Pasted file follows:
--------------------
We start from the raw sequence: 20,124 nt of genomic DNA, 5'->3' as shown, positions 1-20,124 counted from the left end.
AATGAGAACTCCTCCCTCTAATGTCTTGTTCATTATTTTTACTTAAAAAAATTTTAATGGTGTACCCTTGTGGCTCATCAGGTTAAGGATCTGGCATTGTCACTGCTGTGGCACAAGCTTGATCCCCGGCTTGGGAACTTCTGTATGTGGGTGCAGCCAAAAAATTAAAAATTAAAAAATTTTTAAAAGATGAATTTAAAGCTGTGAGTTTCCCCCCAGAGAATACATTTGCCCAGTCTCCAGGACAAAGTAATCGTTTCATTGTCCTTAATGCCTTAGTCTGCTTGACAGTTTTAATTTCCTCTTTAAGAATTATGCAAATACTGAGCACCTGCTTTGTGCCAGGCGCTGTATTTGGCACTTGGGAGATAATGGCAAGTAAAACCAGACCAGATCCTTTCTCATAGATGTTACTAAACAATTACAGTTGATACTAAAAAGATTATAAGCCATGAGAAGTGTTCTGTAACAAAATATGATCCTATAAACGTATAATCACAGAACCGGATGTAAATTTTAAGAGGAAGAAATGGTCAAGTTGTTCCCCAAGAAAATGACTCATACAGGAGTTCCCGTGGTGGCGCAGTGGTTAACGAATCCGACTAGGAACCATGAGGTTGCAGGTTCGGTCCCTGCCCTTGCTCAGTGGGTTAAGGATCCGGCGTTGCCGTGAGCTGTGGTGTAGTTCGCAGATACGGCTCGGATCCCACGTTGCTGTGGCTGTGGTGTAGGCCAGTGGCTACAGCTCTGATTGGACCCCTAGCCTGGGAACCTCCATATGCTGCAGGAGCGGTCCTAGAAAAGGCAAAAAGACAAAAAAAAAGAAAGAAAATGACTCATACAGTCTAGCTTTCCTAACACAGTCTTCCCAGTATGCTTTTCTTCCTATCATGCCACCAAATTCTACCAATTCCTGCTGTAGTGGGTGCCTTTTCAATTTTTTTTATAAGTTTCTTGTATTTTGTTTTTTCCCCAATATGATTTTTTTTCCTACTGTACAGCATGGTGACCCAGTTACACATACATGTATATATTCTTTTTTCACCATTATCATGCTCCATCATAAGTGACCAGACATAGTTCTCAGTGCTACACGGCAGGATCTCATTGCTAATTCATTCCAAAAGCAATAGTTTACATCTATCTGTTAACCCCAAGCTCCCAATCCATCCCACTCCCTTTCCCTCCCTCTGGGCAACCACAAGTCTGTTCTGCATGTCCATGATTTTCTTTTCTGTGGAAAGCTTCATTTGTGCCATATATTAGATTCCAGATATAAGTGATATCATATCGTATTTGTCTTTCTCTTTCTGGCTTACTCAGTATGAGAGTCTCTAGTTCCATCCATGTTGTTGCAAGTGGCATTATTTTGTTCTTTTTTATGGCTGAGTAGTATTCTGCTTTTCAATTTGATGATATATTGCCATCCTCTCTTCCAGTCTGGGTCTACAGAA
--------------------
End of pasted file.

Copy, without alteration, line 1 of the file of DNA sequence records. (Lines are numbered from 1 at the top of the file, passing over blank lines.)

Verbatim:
We start from the raw sequence: 20,124 nt of genomic DNA, 5'->3' as shown, positions 1-20,124 counted from the left end.